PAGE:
GAINS On Video: MRO & Service Parts Planning Part 1: Optimizing Inventory

In this episode of GAINS On, join GAINS Co-founder Bill Benton as he describes the complexities of MRO and Service Parts planning, and how GAINS uses AI tools to manage this complexity.

(00:02): Hi, my name’s Bill Benton, I’m the co-founder of GAINSystems. Today I’ll be talking about MRO and service parts planning in this version of GAINS On.

What multi-echelon refers to is the multiple tiers in a, either distribution network or in a fleet support network. So you might have a global hub, where virtually everything’s kept, regional DCs, you could have stores or branches if you’re doing fleet service or operating bases, trucks or remote sites. So managing how broadly and deeply you wanna deploy inventory, what’s optimum, where you wanna expedite, how critical is the part, how high margin is it? These all come into play in multi-echelon inventory optimization.

(01:12): For those people dealing with repair or rotables, you have the 360 degree supply chain. What you send out comes back in and it may or may not be repairable. Managing around mobile fleets of serviced machines, selling parts to end customers. Those customers are moving the assets around often, and the demand will follow those. You may not always be made aware of that. There can be a large number of locations that are widely dispersed. As those expand, it not only multiplies the number of SKU locations, but also the question of what’s the right next to stock at each site. Dealing with an extremely large number of parts or SKUs, that sheer volume adds a lot of complexity. And moreover, those often have deeper vision change, where you might have four engineering redesigns of the same part across its lifespan.

(02:11): Unlike many other environments, usually there’s gonna be multiple parts needed to fulfill a work order or repair order, or even just a sales order because the end user needs multiple parts to perform their job. How do you manage that mix at each and every site given the frequency of demand, given the proximity of supply, and then compound that complexity with the need to look potentially across conditions of the market, whether it’s a core that it’s in need of repair, it’s unserviceable, it’s repaired, or it’s overhauled, and different customers might have different requirements for different conditions. So the optimization methodology has to consider that and try to get a near optimum mix of parts and conditions across parts where applicable. You need to do this in a financially feasible manner. So whether that’s according to a budget for an internally sourced fleet. according to profit goals if you’re selling the parts, or potentially just according to inventory turnover and other targets. So how do you reduce surplus of active inventory and also reduce or minimize obsolescence and obsolete part write-offs?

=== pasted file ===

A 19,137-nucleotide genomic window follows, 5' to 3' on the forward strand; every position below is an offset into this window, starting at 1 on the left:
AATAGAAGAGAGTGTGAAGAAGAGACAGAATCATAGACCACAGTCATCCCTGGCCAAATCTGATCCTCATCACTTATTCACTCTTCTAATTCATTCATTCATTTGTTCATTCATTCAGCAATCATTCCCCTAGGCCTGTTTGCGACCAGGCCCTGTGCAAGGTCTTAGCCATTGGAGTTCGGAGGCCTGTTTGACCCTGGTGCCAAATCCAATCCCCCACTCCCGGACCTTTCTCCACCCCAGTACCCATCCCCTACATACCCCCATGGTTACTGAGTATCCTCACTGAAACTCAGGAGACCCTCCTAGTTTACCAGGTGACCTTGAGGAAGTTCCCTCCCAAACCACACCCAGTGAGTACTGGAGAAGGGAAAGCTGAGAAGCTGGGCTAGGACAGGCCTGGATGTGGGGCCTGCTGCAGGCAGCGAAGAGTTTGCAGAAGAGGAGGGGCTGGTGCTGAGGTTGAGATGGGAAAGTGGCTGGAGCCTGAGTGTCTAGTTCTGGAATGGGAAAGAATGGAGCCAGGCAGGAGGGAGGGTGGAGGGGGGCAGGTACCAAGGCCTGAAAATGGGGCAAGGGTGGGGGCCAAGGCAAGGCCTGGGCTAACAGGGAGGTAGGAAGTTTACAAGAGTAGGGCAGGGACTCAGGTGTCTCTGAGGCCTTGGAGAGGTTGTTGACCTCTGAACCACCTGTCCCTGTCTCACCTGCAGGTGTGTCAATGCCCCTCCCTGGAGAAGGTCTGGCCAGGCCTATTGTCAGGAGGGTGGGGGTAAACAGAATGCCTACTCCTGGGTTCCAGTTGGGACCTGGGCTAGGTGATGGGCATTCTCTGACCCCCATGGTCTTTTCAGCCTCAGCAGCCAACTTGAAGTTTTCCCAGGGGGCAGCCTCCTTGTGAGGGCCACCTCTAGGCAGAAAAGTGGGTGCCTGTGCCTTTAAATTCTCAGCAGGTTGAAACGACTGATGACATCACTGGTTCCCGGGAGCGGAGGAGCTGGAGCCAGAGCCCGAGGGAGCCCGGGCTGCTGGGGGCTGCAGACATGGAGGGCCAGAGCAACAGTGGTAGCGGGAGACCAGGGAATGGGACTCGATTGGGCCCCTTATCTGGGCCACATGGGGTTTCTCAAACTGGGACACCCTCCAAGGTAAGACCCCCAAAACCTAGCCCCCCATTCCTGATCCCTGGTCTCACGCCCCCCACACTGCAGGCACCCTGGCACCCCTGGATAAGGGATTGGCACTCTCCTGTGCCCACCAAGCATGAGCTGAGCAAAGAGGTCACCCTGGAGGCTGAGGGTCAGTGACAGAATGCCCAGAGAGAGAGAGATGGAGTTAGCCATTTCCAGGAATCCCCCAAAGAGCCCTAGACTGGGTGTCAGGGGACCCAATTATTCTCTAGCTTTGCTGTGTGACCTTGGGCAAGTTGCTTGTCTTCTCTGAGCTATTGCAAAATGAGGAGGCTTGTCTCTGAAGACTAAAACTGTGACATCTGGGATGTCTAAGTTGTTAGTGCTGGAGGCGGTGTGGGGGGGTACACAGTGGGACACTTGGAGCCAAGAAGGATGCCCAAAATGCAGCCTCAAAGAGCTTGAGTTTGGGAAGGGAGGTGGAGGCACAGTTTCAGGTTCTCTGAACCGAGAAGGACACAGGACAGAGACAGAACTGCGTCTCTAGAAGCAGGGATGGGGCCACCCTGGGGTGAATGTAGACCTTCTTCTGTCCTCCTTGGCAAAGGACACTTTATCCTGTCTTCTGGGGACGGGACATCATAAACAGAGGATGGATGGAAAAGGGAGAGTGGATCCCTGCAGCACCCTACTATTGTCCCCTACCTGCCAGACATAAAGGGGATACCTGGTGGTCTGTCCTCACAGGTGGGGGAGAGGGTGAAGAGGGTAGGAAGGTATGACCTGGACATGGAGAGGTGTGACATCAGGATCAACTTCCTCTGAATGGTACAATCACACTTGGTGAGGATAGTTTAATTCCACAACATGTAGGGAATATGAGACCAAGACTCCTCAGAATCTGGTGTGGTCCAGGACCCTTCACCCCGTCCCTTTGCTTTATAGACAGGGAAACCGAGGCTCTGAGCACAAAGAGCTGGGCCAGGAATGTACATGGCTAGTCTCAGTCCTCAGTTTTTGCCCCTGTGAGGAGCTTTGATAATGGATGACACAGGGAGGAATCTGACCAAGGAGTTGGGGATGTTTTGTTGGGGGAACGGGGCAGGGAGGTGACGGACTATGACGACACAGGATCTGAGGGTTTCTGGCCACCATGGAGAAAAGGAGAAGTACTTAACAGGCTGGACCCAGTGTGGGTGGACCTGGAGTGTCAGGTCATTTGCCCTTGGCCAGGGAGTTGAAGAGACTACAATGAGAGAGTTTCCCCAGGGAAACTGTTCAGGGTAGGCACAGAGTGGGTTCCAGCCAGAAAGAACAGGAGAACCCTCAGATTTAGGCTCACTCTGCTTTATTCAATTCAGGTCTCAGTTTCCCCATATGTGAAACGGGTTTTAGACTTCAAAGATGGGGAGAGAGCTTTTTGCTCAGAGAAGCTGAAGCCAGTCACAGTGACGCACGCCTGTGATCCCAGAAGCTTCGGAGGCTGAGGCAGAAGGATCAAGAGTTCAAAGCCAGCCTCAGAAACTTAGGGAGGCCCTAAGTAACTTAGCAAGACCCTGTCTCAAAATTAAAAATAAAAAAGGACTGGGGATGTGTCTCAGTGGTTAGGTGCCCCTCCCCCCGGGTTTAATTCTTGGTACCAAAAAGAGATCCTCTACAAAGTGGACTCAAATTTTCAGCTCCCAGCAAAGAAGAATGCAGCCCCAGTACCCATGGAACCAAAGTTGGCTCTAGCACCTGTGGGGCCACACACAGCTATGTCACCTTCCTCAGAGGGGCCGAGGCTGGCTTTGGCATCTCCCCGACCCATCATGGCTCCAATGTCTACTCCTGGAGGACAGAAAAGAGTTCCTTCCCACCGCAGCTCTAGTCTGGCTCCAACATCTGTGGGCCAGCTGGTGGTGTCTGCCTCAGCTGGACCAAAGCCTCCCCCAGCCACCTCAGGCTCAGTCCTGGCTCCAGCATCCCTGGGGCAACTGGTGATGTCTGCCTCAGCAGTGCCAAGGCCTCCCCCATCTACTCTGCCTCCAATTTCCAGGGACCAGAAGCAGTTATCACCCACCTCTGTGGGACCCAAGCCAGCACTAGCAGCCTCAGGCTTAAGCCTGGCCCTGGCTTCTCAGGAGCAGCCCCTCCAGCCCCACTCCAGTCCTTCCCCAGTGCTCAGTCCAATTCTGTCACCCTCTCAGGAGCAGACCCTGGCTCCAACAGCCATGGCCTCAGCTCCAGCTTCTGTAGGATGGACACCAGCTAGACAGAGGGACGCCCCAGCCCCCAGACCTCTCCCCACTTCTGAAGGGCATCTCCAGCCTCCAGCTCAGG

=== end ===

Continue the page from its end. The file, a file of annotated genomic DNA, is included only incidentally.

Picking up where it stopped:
(03:29): In most cases, there’s extremely high downtime, expedite, or lost sales risks. Often the need is urgent. And if it’s not fulfilled in the most cost effective way high cost remediation is often needed. You’re often dealing with both long and highly variable supply lead times. These can be very challenging, like variable, particularly with repair, where there’s uncertainty about the turnaround time of the repair and the complexity, the availability of spare parts to perform that repair, et cetera. When you’re dealing with an OEM situation where you’re trying to provide parts to the field and end customers and your sister business unit is using those same parts producing new equipment, you’ve got competition for that supply. So one of the challenging things there is balancing and optimizing that.

(04:32): GAINS provides blended methods. Look not just at the historical demand or usage, but blend things in including fleet service information. How many units are in the field that service from this region that need to be managed? How is that fleet growing, shrinking, aging? How does that affect demand? And how can we build profiles around that? GAINS uses AI techniques like nearest neighbor, and others to say that this new part is very likely similar to these other parts where we’ve had the chance to observe, if not their full life cycle of demand, at least several cycles. How do you manage demand across different conditions? So GAINS has tools to both look at demand by condition, look at the ability to say substitute across those, and then plan for that which is optimal. We use AI tools to manage this complexity because there is no single solution, you can just get near optimum. We also combine that with bootstrap methods to determine what is the safety or what we call service doc needed for each part, particularly when you get into lumpy demand, which really breaks most traditional safety stock methodologies.